Today, it’s used by conspiracy types to mostly mean just that: nations giving up sovereign rights to some one world government. It’s a catch all label that really explains nothing. Even granting someone has a plan to create a one world government, just as someone had a plan to tie together 13 colonies into a “united states”, you have to ask your friendly neighborhood conspiracist what is the difference between a nation state giving up some portion of sovereignty to a super state as compared to Delaware giving up some rights to form a new super state?
To my mind, there is no difference. As long as it’s the will of the voter.
Many conspiracy theories are harmless – stuff like crop circles, or the government hiding information about UFOs and aliens – but what about conspiracies like 9/11 (the Loose Change video) or the generally angry sentiment towards Big Pharma… do you think there’s any harm in these?
I remember arguing with an HIV denialist and he claimed if HIV were real, they should be able to photograph it. I pointed out to him a photo of the virus on the wiki page. He noted the photo credit indicated the photo was from the CDC. Since the CDC was owned by the government and the government lied to us about 9/11 then they weren’t above faking HIV photos. *face palm*
The problem with many conspiracy types is they’re always prepared to disbelieve the official story. But sometimes the official story is true. Sometimes not believing the official story can harm you or the ones you love. Yes, sometimes Big Pharma tries to sell us (or doctors) on drugs we don’t need. But probably most of the drugs they sell are safe and effective. Yes, sometimes governments lie to us. But when they tell you your milk is safe to drink or your baby car seat is safe for your child, they’re likely telling the truth. Conspiracies can lead us so far down a hole of distrust, it’s a wonder how some of these people leave their house in the morning.
I’ve debated with conspiracy theorists on a number of occasions, and found it to be very difficult to “win” the argument. For example, someone will make a claim that “crop circles are made by aliens”, and I’ll point out that this has, time and time again, been proven to be a hoax. In fact, the people often admit that they did it! But the conspiracy theorist will argue “they’ve been told to say that – it’s all part of the conspiracy.”…. So how do you debate a conspiracy with a “true believer”?
As noted above, don’t debate to win. Debate to learn. And debate to convince the fence sitters. Most of us, especially when we were younger, grew up believers in UFOs, ancient aliens, and psychic powers. As we got older most of us probably became more fence sitters. But when we saw there was another explanation, one based in verifiable fact, we got off the fence. Don’t underestimate the number of people who can, online, look into your debate and see when the facts are on your side.
Do you think you’ve ever been able to change a conspiracy theorists’ mind? Or is that pretty much impossible?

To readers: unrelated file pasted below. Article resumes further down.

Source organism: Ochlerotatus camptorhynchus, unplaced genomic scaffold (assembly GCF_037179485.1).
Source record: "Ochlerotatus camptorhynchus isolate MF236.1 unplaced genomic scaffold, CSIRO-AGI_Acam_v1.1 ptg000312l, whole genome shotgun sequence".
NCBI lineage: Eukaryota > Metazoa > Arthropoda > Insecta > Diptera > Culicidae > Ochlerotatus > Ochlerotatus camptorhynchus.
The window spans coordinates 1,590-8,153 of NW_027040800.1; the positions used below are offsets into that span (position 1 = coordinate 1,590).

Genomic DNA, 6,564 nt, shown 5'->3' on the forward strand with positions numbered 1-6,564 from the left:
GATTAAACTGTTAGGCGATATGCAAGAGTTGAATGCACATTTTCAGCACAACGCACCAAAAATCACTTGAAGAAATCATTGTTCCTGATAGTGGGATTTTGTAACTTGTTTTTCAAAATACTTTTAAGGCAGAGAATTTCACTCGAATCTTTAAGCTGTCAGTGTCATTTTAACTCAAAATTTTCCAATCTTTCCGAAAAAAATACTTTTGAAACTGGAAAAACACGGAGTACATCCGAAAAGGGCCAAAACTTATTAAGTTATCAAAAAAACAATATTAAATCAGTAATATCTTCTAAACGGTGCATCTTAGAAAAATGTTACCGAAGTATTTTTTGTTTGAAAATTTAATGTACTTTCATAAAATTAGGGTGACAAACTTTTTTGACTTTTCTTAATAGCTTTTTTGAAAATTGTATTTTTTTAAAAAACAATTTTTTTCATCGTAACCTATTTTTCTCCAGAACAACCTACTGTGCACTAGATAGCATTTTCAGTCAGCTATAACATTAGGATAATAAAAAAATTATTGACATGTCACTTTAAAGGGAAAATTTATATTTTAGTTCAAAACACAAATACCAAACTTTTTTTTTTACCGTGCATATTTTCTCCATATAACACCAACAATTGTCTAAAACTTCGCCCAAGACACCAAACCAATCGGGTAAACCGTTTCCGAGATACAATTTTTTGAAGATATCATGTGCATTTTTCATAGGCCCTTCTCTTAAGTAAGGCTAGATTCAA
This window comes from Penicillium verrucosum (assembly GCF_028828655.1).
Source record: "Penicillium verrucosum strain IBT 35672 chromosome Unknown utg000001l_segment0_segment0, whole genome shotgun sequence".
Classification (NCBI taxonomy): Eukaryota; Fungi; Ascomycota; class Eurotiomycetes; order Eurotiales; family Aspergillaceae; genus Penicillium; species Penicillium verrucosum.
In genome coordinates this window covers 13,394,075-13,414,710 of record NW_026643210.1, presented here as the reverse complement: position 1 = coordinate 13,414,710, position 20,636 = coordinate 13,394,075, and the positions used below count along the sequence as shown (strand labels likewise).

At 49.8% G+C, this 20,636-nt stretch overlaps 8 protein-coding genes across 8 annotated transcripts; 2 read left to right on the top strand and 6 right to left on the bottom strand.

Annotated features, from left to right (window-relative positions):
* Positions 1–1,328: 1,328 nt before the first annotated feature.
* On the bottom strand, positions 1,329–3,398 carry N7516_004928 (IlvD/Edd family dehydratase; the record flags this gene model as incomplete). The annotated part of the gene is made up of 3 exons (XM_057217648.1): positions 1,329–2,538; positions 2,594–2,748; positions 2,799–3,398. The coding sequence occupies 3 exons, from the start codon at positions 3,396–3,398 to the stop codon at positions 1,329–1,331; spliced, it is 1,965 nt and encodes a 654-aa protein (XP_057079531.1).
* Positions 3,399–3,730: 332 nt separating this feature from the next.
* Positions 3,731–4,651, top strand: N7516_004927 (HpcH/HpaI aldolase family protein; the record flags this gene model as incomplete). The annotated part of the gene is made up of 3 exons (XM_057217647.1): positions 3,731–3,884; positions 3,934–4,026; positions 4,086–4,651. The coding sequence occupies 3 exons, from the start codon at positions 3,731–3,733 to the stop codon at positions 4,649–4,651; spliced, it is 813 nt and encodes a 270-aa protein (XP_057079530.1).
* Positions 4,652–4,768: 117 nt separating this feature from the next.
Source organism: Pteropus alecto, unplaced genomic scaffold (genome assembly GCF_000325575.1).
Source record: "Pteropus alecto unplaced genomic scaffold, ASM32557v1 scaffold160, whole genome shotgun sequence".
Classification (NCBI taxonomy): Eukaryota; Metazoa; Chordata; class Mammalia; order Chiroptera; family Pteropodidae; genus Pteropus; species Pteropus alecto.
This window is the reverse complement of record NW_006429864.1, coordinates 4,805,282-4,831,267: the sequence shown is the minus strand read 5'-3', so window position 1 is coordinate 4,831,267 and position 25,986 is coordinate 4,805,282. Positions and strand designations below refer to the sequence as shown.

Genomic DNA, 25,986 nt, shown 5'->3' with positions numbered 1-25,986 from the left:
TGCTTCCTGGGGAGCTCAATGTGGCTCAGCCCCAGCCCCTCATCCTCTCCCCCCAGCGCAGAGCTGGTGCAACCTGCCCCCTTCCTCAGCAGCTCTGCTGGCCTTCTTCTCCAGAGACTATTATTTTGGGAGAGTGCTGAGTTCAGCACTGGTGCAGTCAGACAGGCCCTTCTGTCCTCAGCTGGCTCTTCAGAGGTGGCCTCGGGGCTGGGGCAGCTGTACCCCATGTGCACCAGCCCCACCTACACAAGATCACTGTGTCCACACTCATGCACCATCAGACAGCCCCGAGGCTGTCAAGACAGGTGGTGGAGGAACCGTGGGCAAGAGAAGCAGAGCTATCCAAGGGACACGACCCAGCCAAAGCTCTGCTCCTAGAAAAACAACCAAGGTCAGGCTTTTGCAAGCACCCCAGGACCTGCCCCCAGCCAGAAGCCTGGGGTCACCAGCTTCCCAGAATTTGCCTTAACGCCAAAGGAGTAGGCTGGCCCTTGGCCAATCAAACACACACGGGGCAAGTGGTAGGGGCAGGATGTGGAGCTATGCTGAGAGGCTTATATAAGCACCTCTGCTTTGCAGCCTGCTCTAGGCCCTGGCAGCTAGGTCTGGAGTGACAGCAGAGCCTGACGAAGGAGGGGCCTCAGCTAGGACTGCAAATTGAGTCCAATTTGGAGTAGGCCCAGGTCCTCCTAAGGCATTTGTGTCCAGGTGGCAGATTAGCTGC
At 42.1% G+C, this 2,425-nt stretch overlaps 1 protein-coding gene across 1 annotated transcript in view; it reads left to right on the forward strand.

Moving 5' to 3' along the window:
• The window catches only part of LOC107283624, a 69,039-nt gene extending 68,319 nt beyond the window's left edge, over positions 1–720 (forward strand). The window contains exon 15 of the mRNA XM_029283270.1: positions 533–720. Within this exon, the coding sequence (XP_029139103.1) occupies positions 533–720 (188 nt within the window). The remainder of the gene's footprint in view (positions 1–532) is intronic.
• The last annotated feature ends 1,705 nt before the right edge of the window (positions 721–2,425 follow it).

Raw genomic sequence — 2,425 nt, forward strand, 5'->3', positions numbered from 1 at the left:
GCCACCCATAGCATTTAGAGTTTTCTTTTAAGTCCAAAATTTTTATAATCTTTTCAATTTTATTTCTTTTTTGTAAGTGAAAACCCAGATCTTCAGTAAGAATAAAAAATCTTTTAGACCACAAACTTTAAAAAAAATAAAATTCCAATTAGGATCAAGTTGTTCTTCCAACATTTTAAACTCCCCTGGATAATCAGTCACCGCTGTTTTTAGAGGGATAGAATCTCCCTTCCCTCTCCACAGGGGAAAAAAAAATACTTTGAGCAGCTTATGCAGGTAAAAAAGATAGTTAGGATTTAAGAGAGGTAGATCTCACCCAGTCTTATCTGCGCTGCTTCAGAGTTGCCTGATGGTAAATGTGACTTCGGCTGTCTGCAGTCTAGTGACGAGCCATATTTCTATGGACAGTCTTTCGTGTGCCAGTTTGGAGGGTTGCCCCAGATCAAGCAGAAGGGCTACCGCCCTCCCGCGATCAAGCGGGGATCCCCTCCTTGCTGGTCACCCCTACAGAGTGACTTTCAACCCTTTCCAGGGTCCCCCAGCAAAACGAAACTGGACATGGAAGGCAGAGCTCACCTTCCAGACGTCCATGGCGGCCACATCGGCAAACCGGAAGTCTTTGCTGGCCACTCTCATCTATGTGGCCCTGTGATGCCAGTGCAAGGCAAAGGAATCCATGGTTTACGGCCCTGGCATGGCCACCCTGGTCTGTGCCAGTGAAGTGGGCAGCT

Probably not. They know they have the truth. Even if you show them the facts don’t support their position, they will always be able to take shelter in the belief the facts are simply made up or new facts will eventually emerge to prove they were right. Still, have you ever argued with a friend and passionately defended your position but then mulled over the arguments later and shifted your position? Ah, maybe you can get some people to shift their beliefs over time. And don’t forget, sometimes people have a growing sense they’re actually wrong but argue passionately for their belief to convince themselves they’re right and don’t want to abandon a comfy world view. Again, time can be an ally.
Any final words for our readers? Any shoutouts?
For your Canadian readers, Vision TV has a new conspiracy TV show. I’ll be the skeptical guest on the March 18 and March 25 episodes. I might only have 2 minutes of screen time. If they use my best stuff, I like to think I got some of the conspiracy claims dead to actual facts.
As of this writing, I’ve only seen the first two episodes. It’s better balanced than Jesse Ventura’s awful awful conspiracy series. Ventura’s show leaves you actually stupider. The Canadian conspiracy show is hosted by Richard Syrett. One of Syrett’s producers is a skeptic, Ron Craig. His hand in the show gives me some confidence.
Like I say, I’ve only seen the first two episodes so far. As a skeptic, I would have naturally liked if they gave the skeptics more screen time. Or there was more of a point-counter-point aspect. Some of the believer claims really begged to be challenged. For example on the UFO show, the believer guest trotted out the claim that George Bush as head of the CIA denied a specific request by President Carter for UFO information. As any skeptic who listens to the SGU podcast knows, Jimmy Carter himself was quite clear that incident never happened. It’s a fabrication of the UFO community that gets told and retold.
Beyond that quibble, Syrett and his crew seemed to do their best to get the best skeptics they could for each episode. Each skeptic went in with eyes wide open. This wasn’t an Expelled type stitch up. Syrett himself hosts a Coast to Coast type radio show that delves into conspiracies and paranormal topics. Syrett has his beliefs and the Coast to Coast type are his constituency.
A new TV show that can bring in a core audience has a better chance of getting made. However, Syrett struck me as a reasonable and genuine man and just a really, really nice guy.
Anyway, it’s not Penn & Teller’s Bullshit!, but Syrett’s Conspiracy Show certainly gives skeptics more screen time than any woo-show infesting History channel these days. If there’s a Season 2, I sure hope I can weasel my way into the show on the writing, research end!1 comment